The Answer is "D" None of the Above
With intense local and national interest in New Hampshire’s gay marriage debate, and genuine suspense over how Gov. Lynch would respond to the relevant legislation, I have spent the past week telling lots of folks in the media and elsewhere that the governor has three options with the pending legislation. He could sign it, veto it, or allow it to become law without his signature.
Well, it turns out I didn’t quite cover all of the bases on this one. As a journalist commented to me this afternoon shortly after Lynch asked the legislature for revisions, who knew there was a fourth option? I actually should have seen this coming. In recent days, Gov. Lynch has reacted to the intense lobbying campaign from both the left and right only by saying he would study the legislation carefully for any potential unintended consequences that might reflect negatively on the final law.
In a way, this is in keeping with Lynch’s style of executive decision-making. As I have noted before, he really can’t split the difference on gay marriage; he can either allow it in the state, or not. But it nonetheless seems like he has approached his task by considering the legislation’s impact on the state’s competing constituencies and interests, rather than by recourse to a fixed ideological position (as is often the case with lawmakers on this issue). So, I should have foreseen that Lynch would want to “tweak” the bill’s language, in order to ensure a better fit between the various constituent interests. That is very much in keeping with his approach to consensus-building, even in a situation where there are limits to how much consensus can actually be built.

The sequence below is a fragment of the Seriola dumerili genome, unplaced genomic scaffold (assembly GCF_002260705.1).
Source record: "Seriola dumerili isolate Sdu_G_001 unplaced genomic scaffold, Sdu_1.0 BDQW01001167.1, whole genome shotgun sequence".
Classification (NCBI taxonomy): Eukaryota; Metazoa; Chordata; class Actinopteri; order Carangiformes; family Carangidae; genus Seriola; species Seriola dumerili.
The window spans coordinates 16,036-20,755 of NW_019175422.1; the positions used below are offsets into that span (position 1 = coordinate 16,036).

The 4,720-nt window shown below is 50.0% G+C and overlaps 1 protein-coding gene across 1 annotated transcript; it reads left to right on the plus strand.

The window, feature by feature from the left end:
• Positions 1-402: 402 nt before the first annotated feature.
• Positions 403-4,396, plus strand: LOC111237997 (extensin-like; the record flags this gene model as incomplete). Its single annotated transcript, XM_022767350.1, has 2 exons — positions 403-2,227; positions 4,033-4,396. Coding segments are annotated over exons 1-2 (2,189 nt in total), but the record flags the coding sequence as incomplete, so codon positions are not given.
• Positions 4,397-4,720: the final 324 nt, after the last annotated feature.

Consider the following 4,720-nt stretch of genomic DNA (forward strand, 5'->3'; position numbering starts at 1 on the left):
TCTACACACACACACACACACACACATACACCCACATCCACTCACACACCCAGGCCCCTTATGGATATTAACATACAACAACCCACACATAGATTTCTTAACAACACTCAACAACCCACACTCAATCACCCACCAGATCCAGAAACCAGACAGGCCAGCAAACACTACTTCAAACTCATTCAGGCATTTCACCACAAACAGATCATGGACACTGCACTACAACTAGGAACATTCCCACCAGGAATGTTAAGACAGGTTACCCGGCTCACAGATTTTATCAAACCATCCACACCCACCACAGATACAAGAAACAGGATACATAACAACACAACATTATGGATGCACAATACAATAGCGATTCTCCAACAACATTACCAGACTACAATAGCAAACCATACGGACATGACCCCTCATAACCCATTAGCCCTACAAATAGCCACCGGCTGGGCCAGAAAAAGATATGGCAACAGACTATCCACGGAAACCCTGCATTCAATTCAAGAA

Posted On: 05-15-2009 07:27:08 by Jim Splaine
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